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Etymology edit

Borrowed from Latin negotiatus, past participle of negotiari (to carry on business), from negotium (business) (Eng. usg. 1599), from nec (not) + otium (leisure, ease, inactivity).

Pronunciation edit

  • (Received Pronunciation) IPA(key): /nəˈɡəʊ.ʃi.eɪt/, /nɪˈɡoʊ.ʃi.eɪt/, /nɪˈɡəʊ.si.eɪt/
  • (US) IPA(key): /nəˈɡoʊ.ʃi.eɪt/, /nɪˈɡoʊ.ʃi.eɪt/
  • (file)
  • (General Australian) IPA(key): /nɪˈɡəʉ.ʃi.æɪt/, (uncommon) /nɪˈɡəʉ.si.æɪt/
  • (file)

Verb edit

negotiate (third-person singular simple present negotiates, present participle negotiating, simple past and past participle negotiated)

  1. (intransitive) To confer with others in order to come to terms or reach an agreement.
    • 1963, Martin Luther King, Jr., to the eight fellow clergymen who opposed the civil rights action, "Letter from Birmingham Jail," Why We Can't Wait
      "You are quite right in calling for negotiation. Indeed, this is the very purpose of direct action. Nonviolent direct action seeks to create such a crisis and foster such a tension that a community which has constantly refused to negotiate is forced to confront the issue."
  2. (transitive) To arrange or settle something by mutual agreement.
    • 2013 July 19, Timothy Garton Ash, “Where Dr Pangloss meets Machiavelli”, in The Guardian Weekly, volume 189, number 6, page 18:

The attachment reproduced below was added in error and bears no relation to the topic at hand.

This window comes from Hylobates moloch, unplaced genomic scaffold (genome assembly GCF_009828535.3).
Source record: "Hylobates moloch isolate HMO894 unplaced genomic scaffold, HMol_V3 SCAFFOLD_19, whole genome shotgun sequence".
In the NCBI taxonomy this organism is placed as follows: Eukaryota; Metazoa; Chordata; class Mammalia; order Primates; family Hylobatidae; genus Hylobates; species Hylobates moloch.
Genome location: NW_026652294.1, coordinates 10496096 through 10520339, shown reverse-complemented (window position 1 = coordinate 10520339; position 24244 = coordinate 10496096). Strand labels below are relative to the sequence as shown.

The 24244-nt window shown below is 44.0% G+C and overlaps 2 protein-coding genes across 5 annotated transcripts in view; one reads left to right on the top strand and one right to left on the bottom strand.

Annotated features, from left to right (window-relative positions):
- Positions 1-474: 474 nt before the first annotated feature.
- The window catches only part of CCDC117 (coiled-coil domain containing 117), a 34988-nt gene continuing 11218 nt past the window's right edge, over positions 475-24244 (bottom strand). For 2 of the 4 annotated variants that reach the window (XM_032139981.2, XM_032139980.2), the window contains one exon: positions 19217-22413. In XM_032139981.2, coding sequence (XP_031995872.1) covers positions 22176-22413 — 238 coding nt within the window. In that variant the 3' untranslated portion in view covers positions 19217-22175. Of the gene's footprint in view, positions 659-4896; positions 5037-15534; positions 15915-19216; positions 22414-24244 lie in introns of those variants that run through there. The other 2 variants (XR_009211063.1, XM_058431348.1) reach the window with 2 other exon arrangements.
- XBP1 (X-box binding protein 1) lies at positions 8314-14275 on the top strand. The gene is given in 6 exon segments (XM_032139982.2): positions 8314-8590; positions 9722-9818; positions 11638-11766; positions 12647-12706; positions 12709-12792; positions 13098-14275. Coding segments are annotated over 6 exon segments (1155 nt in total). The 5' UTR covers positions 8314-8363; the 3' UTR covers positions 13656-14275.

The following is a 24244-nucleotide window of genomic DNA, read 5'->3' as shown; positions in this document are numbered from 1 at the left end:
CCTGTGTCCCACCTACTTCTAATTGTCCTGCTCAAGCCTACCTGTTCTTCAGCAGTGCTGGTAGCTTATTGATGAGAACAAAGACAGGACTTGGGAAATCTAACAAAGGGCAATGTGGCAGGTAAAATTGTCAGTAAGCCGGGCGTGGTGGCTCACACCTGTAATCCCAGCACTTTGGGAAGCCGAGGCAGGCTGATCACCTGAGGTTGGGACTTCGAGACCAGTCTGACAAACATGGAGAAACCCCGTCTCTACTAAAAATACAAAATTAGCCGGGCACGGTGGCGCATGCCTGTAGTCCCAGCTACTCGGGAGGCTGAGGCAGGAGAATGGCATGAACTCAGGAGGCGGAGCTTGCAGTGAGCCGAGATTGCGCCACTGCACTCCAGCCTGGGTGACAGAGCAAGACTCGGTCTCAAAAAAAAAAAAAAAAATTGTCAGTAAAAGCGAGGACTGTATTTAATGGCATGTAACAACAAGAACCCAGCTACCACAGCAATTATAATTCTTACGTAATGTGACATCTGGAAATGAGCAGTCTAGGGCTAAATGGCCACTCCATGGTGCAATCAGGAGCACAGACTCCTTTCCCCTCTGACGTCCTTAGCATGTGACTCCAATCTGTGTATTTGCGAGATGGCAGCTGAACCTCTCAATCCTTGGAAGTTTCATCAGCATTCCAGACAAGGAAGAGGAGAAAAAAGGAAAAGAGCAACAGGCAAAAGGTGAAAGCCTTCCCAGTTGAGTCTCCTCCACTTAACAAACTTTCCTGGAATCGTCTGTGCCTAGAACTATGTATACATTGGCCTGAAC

Hidden behind thickets of acronyms and gorse bushes of detail, a new great game is under way across the globe. [] The current power play consists of an extraordinary range of countries simultaneously sitting down to negotiate big free trade and investment agreements.
    We negotiated the contract to everyone's satisfaction.
    The client and server computers must first negotiate a network protocol to be used.
  3. (transitive) To succeed in coping with, or getting over something.
    We negotiated the mountain track with difficulty.
    Although the car was quite rickety, he could negotiate the curves very well.
  4. (transitive) To transfer to another person with all the rights of the original holder; to pass, as a bill.
  5. (obsolete) To transact business; to carry on trade.
  6. (obsolete) To intrigue; to scheme.

Derived terms edit

Related terms edit

Translations edit

Further reading edit

Latin edit

Participle edit


  1. vocative masculine singular of negōtiātus